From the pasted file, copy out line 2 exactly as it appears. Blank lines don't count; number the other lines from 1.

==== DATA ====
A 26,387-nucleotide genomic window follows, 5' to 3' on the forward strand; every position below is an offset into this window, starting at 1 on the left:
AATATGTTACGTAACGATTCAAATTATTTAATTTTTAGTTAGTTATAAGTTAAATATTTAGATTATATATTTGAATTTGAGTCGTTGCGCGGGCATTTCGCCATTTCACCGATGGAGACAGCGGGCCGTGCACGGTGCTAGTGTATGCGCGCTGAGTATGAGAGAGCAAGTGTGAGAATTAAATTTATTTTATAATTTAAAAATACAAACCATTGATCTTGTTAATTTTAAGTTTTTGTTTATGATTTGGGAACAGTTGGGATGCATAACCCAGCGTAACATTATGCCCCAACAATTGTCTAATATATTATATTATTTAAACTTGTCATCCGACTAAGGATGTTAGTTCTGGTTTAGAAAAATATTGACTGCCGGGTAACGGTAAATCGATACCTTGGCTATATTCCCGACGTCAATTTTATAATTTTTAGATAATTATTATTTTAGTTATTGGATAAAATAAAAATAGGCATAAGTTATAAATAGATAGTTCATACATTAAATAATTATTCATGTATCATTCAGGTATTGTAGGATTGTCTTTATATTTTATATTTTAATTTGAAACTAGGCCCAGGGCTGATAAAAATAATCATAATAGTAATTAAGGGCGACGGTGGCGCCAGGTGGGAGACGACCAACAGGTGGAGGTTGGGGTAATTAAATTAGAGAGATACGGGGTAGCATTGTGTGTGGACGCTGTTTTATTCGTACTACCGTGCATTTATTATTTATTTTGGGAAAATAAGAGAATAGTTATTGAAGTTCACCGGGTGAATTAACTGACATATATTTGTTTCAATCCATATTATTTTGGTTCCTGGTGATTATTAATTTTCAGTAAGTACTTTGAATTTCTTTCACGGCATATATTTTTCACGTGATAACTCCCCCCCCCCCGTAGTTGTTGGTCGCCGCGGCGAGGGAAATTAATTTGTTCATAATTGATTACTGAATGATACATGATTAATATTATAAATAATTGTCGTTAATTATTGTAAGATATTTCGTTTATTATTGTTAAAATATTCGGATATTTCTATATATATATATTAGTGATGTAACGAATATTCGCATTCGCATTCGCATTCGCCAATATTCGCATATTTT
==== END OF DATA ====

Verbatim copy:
AATATGTTACGTAACGATTCAAATTATTTAATTTTTAGTTAGTTATAAGTTAAATATTTAGATTATATATTTGAATTTGAGTCGTTGCGCGGGCATTTCGCCATTTCACCGATGGAGACAGCGGGCCGTGCACGGTGCTAGTGTATGCGCGCTGAGTATGAGAGAGCAAGTGTGAGAATTAAATTTATTTTATAATTTAAAAATACAAACCATTGATCTTGTTAATTTTAAGTTTTTGTTTATGATTTGGGAACAGTTGGGATGCATAACCCAGCGTAACATTATGCCCCAACAATTGTCTAATATATTATATTATTTAAACTTGTCATCCGACTAAGGATGTTAGTTCTGGTTTAGAAAAATATTGACTGCCGGGTAACGGTAAATCGATACCTTGGCTATATTCCCGACGTCAATTTTATAATTTTTAGATAATTATTATTTTAGTTATTGGATAAAATAAAAATAGGCATAAGTTATAAATAGATAGTTCATACATTAAATAATTATTCATGTATCATTCAGGTATTGTAGGATTGTCTTTATATTTTATATTTTAATTTGAAACTAGGCCCAGGGCTGATAAAAATAATCATAATAGTAATTAAGGGCGACGGTGGCGCCAGGTGGGAGACGACCAACAGGTGGAGGTTGGGGTAATTAAATTAGAGAGATACGGGGTAGCATTGTGTGTGGACGCTGTTTTATTCGTACTACCGTGCATTTATTATTTATTTTGGGAAAATAAGAGAATAGTTATTGAAGTTCACCGGGTGAATTAACTGACATATATTTGTTTCAATCCATATTATTTTGGTTCCTGGTGATTATTAATTTTCAGTAAGTACTTTGAATTTCTTTCACGGCATATATTTTTCACGTGATAACTCCCCCCCCCCCGTAGTTGTTGGTCGCCGCGGCGAGGGAAATTAATTTGTTCATAATTGATTACTGAATGATACATGATTAATATTATAAATAATTGTCGTTAATTATTGTAAGATATTTCGTTTATTATTGTTAAAATATTCGGATATTTCTATATATATATATTAGTGATGTAACGAATATTCGCATTCGCATTCGCATTCGCCAATATTCGCATATTTT